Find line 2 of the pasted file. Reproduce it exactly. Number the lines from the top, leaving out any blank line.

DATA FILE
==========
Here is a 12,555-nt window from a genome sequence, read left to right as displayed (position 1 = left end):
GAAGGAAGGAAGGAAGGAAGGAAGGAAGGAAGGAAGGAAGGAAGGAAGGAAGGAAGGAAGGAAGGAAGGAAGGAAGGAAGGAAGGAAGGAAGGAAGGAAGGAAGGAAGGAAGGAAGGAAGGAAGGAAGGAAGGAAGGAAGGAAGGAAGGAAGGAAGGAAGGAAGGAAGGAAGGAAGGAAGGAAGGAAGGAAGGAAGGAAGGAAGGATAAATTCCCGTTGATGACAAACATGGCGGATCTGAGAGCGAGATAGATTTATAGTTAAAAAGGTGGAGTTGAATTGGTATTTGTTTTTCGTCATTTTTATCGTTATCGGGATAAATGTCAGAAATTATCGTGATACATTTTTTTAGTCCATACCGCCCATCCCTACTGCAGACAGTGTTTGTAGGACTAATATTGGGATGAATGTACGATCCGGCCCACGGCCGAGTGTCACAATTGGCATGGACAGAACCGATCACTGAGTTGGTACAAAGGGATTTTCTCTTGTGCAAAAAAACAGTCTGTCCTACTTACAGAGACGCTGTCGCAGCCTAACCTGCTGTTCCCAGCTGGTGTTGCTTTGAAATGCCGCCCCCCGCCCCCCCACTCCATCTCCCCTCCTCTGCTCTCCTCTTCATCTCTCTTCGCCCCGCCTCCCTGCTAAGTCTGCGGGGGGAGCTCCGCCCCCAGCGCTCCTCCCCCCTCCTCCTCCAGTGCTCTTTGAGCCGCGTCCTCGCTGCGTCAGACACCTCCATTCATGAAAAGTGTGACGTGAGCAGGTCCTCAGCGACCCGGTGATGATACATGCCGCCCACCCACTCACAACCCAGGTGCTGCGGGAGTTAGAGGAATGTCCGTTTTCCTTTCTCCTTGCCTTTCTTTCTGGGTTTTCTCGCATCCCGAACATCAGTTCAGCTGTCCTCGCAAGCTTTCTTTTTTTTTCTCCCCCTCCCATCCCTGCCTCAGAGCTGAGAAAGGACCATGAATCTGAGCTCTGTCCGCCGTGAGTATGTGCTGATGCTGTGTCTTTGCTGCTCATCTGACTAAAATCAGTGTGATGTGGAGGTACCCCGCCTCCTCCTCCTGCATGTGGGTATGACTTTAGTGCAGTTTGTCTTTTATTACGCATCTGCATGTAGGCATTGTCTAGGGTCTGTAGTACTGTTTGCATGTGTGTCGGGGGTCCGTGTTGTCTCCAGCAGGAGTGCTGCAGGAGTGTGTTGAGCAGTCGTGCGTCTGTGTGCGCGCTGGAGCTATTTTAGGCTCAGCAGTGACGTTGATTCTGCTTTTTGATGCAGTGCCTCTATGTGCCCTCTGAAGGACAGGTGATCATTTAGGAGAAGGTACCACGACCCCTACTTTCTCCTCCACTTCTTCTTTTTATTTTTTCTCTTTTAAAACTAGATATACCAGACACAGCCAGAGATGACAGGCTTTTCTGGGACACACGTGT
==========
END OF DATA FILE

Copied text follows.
GAAGGAAGGAAGGAAGGAAGGAAGGAAGGAAGGAAGGAAGGAAGGAAGGAAGGAAGGAAGGAAGGAAGGAAGGAAGGAAGGAAGGAAGGAAGGAAGGAAGGAAGGAAGGAAGGAAGGAAGGAAGGAAGGAAGGAAGGAAGGAAGGAAGGAAGGAAGGAAGGAAGGAAGGAAGGAAGGAAGGAAGGAAGGAAGGAAGGAAGGAAGGATAAATTCCCGTTGATGACAAACATGGCGGATCTGAGAGCGAGATAGATTTATAGTTAAAAAGGTGGAGTTGAATTGGTATTTGTTTTTCGTCATTTTTATCGTTATCGGGATAAATGTCAGAAATTATCGTGATACATTTTTTTAGTCCATACCGCCCATCCCTACTGCAGACAGTGTTTGTAGGACTAATATTGGGATGAATGTACGATCCGGCCCACGGCCGAGTGTCACAATTGGCATGGACAGAACCGATCACTGAGTTGGTACAAAGGGATTTTCTCTTGTGCAAAAAAACAGTCTGTCCTACTTACAGAGACGCTGTCGCAGCCTAACCTGCTGTTCCCAGCTGGTGTTGCTTTGAAATGCCGCCCCCCGCCCCCCCACTCCATCTCCCCTCCTCTGCTCTCCTCTTCATCTCTCTTCGCCCCGCCTCCCTGCTAAGTCTGCGGGGGGAGCTCCGCCCCCAGCGCTCCTCCCCCCTCCTCCTCCAGTGCTCTTTGAGCCGCGTCCTCGCTGCGTCAGACACCTCCATTCATGAAAAGTGTGACGTGAGCAGGTCCTCAGCGACCCGGTGATGATACATGCCGCCCACCCACTCACAACCCAGGTGCTGCGGGAGTTAGAGGAATGTCCGTTTTCCTTTCTCCTTGCCTTTCTTTCTGGGTTTTCTCGCATCCCGAACATCAGTTCAGCTGTCCTCGCAAGCTTTCTTTTTTTTTCTCCCCCTCCCATCCCTGCCTCAGAGCTGAGAAAGGACCATGAATCTGAGCTCTGTCCGCCGTGAGTATGTGCTGATGCTGTGTCTTTGCTGCTCATCTGACTAAAATCAGTGTGATGTGGAGGTACCCCGCCTCCTCCTCCTGCATGTGGGTATGACTTTAGTGCAGTTTGTCTTTTATTACGCATCTGCATGTAGGCATTGTCTAGGGTCTGTAGTACTGTTTGCATGTGTGTCGGGGGTCCGTGTTGTCTCCAGCAGGAGTGCTGCAGGAGTGTGTTGAGCAGTCGTGCGTCTGTGTGCGCGCTGGAGCTATTTTAGGCTCAGCAGTGACGTTGATTCTGCTTTTTGATGCAGTGCCTCTATGTGCCCTCTGAAGGACAGGTGATCATTTAGGAGAAGGTACCACGACCCCTACTTTCTCCTCCACTTCTTCTTTTTATTTTTTCTCTTTTAAAACTAGATATACCAGACACAGCCAGAGATGACAGGCTTTTCTGGGACACACGTGT